The development we have just sketched did not, of course, arise in accordance with the intentions of the Bolsheviks. On the contrary, it was really something, quite different from what they wanted, and they sought by all means in their power to arrest its development. But in the end they had to resort to the same recipe from which the Bolshevik regime from the very beginning had worked, i.e., to the arbitrary force of a few dictators, whom it was impossible to affect by the slightest criticism. The Regiment of Terror thus became the inevitable result of Communist methods. It is the desperate attempt to avoid the consequences of its own methods.
Among the phenomena for which Bolshevism has been responsible, Terrorism, which begins with the abolition of every form of freedom of the Press, and ends in a system of wholesale execution, is certainly the most striking and the most repellent of all. It is that which gave rise to the greatest hatred against the Bolsheviks. Yet this is really no more than their tragic fate, not their fault – in so far as it is permissible to speak of fault or blame in so enormous an historical upheaval as we are now experiencing. In any case, at bottom any fault or blame can only be a personal one. Whoever sets about to discuss a question of culpability must set about to examine the defiance of certain moral laws on the part of individual persons; since the “will” taken in its strictest sense can only be the will of individual persons. A mass, a class, a nation cannot in reality will. It lacks the necessary faculties for such. Therefore it cannot sin. A mass of people or an organisation can act universally. Nevertheless, the motives of each person actively concerned may be very different. But it is the motives which form the determining factor in the question of apportioning culpability.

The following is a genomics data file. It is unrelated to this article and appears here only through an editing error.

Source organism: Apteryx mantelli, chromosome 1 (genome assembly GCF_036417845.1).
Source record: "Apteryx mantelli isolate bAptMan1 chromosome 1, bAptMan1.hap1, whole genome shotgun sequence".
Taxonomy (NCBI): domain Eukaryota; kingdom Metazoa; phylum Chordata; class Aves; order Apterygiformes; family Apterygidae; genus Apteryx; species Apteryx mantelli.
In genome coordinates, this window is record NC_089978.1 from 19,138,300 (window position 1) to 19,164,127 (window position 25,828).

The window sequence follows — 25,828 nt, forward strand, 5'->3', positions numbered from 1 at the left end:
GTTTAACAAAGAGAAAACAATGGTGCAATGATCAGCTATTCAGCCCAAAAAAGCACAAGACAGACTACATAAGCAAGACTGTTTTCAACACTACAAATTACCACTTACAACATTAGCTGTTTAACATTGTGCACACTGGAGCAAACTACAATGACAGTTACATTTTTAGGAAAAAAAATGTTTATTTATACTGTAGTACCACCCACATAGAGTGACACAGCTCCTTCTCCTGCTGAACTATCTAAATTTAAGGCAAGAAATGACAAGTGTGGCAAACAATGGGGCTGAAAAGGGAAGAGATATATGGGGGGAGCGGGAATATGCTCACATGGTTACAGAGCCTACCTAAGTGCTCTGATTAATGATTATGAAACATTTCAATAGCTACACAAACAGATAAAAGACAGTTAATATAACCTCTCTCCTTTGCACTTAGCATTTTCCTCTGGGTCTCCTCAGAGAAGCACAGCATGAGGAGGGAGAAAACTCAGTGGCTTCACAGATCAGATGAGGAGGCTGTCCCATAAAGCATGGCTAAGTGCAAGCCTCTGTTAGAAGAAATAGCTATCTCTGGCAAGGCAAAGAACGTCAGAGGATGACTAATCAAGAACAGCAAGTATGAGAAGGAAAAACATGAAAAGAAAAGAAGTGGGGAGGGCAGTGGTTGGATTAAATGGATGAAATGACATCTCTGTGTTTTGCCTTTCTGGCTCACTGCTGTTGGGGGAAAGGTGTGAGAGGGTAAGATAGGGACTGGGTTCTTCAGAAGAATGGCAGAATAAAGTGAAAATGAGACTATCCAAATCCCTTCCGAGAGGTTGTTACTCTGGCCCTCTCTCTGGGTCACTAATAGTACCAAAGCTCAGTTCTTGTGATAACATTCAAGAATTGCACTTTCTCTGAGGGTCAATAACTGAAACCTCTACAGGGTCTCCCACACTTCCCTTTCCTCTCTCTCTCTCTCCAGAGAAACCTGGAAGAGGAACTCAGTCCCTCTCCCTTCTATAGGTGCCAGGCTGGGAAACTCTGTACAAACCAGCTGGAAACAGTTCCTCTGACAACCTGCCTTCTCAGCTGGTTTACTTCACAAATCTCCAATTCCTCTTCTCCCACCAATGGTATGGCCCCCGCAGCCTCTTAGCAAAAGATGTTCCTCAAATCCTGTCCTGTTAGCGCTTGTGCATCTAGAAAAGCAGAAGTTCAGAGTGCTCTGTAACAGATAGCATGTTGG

The motives of the Bolsheviks were certainly of the best. Right from the beginning of their supremacy they showed themselves, to be filled with human ideals, which had their origin in the conditions of the proletariat as a class. Their first decree was concerned with the abolition of the death penalty; and yet if we would consider the question of their culpability, we should find that this came to light at the very time when this decree was promulgated, namely, when they decided, in order to gain power, to sacrifice the principles of democracy and of historical materialism, for which they during many long years had fought with unswerving determination. Their culpability comes to light at the time when they, like the Bakunists of Spain in the year 1873, proclaimed the “immediate and complete emancipation of the working-classes,” in spite of the backward state of Russia; and with this end in view, since the democracy had not fulfilled their expectations, established their own dictatorship in the name of “The dictatorship of the proletariat.” It is here where the culpability can be looked for. From the moment they started on this path they could not avoid terrorism. The idea of a peaceful and yet real dictatorship without violence is an illusion.